Rating:
2 votes

Herring Viaduct

Photos 

Photo taken by Jason Smith

Enlarge

BH Photo #213295

Map 

Facts 

Overview
Cantilevered deck truss bridge over Des Moines River and B Avenue on Kenyon Road in Ft. Dodge
Location
Fort Dodge, Webster County, Iowa
Status
Open to traffic
History
Built 1935; rehabilitated 1977
Builder
- Iowa State Highway Commission of Ames, Iowa (Design)
Design
Cantilevered Warren deck truss with sub-panels
Dimensions
Length of largest span: 136.2 ft.
Total length: 562.0 ft.
Deck width: 32.8 ft.
Also called
Kenyon Road Bridge
Approximate latitude, longitude
+42.49393, -94.18861   (decimal degrees)
42°29'38" N, 94°11'19" W   (degrees°minutes'seconds")
Approximate UTM coordinates
15/402326/4705303 (zone/easting/northing)
Quadrangle map:
Fort Dodge South
Inventory numbers
IA 52081 (Iowa bridge number)
BH 49546 (Bridgehunter.com ID)
Inspection (as of 09/2015)
Deck condition rating: Good (7 out of 9)
Superstructure condition rating: Satisfactory (6 out of 9)
Substructure condition rating: Fair (5 out of 9)
Appraisal: Functionally obsolete
Sufficiency rating: 60.2 (out of 100)
Average daily traffic (as of 2015)
7,350

Update Log 

  • June 4, 2015: Updated by Luke: Edited name to local name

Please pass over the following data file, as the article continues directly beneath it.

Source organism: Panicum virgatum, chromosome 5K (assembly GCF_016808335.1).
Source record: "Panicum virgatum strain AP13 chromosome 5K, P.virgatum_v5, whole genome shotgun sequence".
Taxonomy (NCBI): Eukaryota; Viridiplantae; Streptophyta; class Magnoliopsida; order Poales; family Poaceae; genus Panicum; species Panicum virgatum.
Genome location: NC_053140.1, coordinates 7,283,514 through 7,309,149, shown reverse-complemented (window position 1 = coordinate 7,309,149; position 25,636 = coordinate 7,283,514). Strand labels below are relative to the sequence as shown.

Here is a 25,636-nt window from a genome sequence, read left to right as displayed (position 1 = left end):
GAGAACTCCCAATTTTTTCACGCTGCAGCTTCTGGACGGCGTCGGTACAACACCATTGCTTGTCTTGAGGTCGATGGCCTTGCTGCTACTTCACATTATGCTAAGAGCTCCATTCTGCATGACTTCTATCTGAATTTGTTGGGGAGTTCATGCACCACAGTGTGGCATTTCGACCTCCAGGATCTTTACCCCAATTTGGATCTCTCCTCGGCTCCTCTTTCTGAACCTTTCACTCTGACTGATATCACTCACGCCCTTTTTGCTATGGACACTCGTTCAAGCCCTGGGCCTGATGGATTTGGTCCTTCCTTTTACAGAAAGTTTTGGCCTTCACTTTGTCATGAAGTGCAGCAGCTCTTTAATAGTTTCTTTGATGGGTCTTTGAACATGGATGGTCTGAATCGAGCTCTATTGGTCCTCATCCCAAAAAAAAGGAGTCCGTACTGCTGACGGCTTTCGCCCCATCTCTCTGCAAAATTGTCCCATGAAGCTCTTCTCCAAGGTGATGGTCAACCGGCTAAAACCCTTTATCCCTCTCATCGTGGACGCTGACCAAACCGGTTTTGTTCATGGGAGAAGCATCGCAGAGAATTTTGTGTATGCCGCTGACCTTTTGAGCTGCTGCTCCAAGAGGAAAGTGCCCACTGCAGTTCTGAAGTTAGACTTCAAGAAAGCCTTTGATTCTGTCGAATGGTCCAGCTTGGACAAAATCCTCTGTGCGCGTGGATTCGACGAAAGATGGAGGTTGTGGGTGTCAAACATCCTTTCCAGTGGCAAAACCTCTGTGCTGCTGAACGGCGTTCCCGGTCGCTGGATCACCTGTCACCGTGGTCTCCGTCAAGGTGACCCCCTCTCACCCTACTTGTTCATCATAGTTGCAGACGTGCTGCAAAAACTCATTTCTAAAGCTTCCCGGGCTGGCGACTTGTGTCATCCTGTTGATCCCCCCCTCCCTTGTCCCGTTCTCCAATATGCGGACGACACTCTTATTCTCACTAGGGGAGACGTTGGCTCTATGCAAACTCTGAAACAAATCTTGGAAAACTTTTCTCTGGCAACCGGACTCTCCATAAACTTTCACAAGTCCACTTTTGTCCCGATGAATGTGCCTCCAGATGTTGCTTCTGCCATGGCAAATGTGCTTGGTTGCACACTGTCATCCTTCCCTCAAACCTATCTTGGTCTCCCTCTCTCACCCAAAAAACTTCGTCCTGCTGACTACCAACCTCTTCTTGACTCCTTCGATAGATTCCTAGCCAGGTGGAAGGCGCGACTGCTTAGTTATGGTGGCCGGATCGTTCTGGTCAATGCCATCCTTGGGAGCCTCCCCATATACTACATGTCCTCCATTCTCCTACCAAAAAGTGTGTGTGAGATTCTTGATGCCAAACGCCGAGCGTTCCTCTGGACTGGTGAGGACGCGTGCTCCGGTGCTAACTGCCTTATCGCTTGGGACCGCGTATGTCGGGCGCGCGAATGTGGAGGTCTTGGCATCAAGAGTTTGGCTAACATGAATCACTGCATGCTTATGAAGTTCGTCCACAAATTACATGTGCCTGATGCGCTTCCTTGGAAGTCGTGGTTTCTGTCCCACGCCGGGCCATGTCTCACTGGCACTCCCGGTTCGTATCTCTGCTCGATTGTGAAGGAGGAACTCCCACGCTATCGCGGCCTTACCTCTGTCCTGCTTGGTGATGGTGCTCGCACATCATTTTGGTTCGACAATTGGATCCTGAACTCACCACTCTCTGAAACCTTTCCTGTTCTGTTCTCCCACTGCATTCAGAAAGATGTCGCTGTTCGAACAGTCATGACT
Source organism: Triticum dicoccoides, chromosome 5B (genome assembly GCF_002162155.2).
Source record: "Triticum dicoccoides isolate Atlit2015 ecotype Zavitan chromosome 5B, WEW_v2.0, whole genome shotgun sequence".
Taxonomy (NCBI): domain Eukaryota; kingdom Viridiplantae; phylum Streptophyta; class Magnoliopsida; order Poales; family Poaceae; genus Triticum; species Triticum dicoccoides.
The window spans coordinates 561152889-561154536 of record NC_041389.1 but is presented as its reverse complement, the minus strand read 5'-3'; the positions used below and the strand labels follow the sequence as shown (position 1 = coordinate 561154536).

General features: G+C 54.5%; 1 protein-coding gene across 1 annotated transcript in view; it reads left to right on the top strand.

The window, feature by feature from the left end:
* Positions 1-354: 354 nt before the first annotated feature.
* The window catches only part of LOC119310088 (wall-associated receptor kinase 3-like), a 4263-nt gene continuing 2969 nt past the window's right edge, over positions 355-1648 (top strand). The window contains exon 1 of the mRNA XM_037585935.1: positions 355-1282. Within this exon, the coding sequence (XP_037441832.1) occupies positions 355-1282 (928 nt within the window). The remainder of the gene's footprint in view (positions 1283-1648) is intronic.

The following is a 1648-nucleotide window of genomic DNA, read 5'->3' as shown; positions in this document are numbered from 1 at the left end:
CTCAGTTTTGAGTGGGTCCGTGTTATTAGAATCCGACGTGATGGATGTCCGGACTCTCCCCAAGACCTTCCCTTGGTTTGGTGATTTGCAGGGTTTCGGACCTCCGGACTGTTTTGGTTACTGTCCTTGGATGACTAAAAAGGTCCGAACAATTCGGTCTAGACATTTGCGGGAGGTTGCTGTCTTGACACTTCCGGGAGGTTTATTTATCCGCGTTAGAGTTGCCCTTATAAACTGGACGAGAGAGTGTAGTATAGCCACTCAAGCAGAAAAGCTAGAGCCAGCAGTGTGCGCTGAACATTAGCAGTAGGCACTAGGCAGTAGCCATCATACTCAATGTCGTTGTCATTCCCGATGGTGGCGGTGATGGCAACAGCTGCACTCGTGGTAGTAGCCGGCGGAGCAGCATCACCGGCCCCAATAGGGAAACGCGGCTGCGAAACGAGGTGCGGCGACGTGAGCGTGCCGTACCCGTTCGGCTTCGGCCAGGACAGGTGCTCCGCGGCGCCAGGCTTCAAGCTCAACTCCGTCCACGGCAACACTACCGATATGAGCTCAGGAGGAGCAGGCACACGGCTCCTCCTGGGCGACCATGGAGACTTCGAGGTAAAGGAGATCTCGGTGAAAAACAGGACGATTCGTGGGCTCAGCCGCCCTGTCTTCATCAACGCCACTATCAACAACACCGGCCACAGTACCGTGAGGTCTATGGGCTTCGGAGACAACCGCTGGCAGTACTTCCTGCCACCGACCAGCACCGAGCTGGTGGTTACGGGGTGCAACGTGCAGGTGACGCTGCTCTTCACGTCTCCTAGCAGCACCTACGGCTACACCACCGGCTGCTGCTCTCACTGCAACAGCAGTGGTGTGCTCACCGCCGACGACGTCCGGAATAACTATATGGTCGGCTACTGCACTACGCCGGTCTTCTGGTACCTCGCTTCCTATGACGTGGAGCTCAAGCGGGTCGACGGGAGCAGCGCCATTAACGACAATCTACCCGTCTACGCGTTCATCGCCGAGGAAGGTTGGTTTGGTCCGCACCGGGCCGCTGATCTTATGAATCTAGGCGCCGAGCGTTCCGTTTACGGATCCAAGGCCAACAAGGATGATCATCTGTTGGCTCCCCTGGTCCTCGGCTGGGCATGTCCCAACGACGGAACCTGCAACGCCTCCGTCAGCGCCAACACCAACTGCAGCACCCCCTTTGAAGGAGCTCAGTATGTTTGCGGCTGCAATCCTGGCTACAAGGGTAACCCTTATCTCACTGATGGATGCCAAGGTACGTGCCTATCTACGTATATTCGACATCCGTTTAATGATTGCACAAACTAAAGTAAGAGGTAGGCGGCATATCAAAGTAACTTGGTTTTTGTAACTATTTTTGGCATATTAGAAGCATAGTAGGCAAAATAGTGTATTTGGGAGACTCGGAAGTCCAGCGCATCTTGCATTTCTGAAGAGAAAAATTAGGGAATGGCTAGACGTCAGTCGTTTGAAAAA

• March 27, 2013: Updated by Fmiser: added "catilevered" to design description
  • March 27, 2013: New photos from John Marvig
  • September 8, 2011: Updated by Jason Smith: The bridge is on Kenyon Road which also carries business route US 20

Sources 

  • Jason Smith - flensburg [dot] bridgehunter [dot] av [at] googlemail [dot] com
  • Historicbridges.org - by Nathan Holth
  • John Marvig - marvigj27 [at] gmail [dot] com
  • Fmiser - fmiser [at] gmail [dot] com
  • Luke
  • IowaHighwayEnds - Info

Comments 

Herring Viaduct
Posted June 4, 2015, by Nathan Holth (webmaster [at] historicbridges [dot] org)

I think this may be continuous vs cantilevered. Its hard to see in the photos to confirm, but the reason is typically, aside from the usual presence of suspended span in a cantilever, a cantilever deck truss would typically not "bear" on the pier at the ends in the traditional sense of the word... what we typically see with a cantilever is that this area is in tension and the end is in fact anchored (often by eyebar chain embedded in the pier)... whereas I think this looks like its just a regular bearing sole plate/masonry plate... but again I can't actually see for sure. Here is an unusually obvious example of cantilever anchorage (Deception Pass Bridge) http://historicbridges.org/washington/deceptionpass/deceptio... although other bridges its not this obvious.

Kenyon Road Bridge
Posted March 27, 2013, by Fmiser (fmiser [at] gmail [dot] com)

I agree with Robert. The clue is the end of the span. And while Jason took some good pictures, none are titled or commented so I'll refer to John Marvig's photos.

"Second pier from west" and "Span" clearly show the arc is not at the end. In other words, the high strength, wide part of the web is above the bents. This is a characteristic of a cantilvered truss.

So I'm changing the design field.

Kenyon Road Bridge
Posted March 27, 2013, by Robert Elder (robertelder1 [at] gmail [dot] com)

I would classify this one as a cantilver deck truss.